Last Updated on May 7, 2015, by eNotes Editorial. Word Count: 297
Bringing her tribe forward after 700,000 years of extremely stratified life, woman chieftain Koshmar leads the quest for the ancient city of Vengeboneeza (located near modern-day Oakland, home of the author), where prophecies tell that her people will find the means to assume mastery of the planet. On the long...
(The entire section contains 297 words.)
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Bringing her tribe forward after 700,000 years of extremely stratified life, woman chieftain Koshmar leads the quest for the ancient city of Vengeboneeza (located near modern-day Oakland, home of the author), where prophecies tell that her people will find the means to assume mastery of the planet. On the long trek, where the tight old social order begins to disintegrate under the influence of new abundance and new challenges, and the need arises to modify tribal ethics, Koshmar is aided by her “twining partner” and lover, priestess Torlyri, and, after the sudden death of “old man” Thaggoran, by the boy Hresh, whose unorthodox behavior, curiosity, and psychic powers make him a strong focus of the novel.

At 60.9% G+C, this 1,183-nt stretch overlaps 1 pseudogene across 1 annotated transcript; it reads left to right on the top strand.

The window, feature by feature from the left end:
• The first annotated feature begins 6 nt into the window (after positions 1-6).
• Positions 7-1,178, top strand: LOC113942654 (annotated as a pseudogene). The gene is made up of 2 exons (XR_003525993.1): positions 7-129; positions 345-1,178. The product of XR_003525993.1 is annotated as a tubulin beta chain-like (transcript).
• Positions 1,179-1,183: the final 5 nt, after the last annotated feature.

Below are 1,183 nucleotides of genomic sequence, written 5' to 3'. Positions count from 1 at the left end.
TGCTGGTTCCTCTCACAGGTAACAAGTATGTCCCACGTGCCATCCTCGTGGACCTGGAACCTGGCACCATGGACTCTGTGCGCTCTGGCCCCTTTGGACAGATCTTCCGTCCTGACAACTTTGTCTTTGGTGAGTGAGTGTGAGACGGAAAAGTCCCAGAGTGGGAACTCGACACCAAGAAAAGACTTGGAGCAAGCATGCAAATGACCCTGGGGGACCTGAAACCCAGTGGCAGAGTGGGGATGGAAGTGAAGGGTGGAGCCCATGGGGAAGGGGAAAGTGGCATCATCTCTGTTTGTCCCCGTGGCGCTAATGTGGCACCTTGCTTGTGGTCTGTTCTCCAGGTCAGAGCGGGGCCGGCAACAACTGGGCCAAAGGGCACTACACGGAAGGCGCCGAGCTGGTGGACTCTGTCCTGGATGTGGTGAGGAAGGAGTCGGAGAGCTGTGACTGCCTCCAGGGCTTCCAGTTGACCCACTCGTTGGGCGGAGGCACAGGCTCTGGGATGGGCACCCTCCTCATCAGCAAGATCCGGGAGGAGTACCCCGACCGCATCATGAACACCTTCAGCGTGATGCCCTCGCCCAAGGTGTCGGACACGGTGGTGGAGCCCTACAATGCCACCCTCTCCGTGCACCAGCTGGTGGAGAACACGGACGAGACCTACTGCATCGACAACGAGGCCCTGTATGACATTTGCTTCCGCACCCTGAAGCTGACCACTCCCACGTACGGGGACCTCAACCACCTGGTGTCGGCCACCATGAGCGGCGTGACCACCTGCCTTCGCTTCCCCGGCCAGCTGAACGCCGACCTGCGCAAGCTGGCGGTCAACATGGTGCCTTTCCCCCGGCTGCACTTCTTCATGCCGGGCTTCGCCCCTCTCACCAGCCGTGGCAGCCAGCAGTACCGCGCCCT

Arriving at the “promised city” (the religious overtones are clearly intended), Koshmar’s tribe undergoes a sudden, severe challenge to its identity when the mechanical guardians of the ruins doubt the tribe’s humanity. Exploring the artifacts of the city once the tribe is allowed to enter, Hresh and his girlfriend Taniane discover more and more unsettling clues as to the true status of their ancestors. Facing the arrival of newcomers and internal strife, Koshmar has finally to decide on a future course for her people.
With its anthropological delight in gently describing an allen culture complete with its rites and religion, AT WINTER’S END is contemporary science fiction with a strong orientation towards the soft-science end of the genre. Furthermore, Silverberg’s novel focuses on mainstream themes of power, love, and what it means to be truly human, even if one is wearing fur and sporting a “sensing organ,” or, more prosaically, a tail. Occasional problems with purple prose, as when ice-eaters are “throbbing with hot intense vitality,” do not diminish the reader’s pleasure in following an engaging story.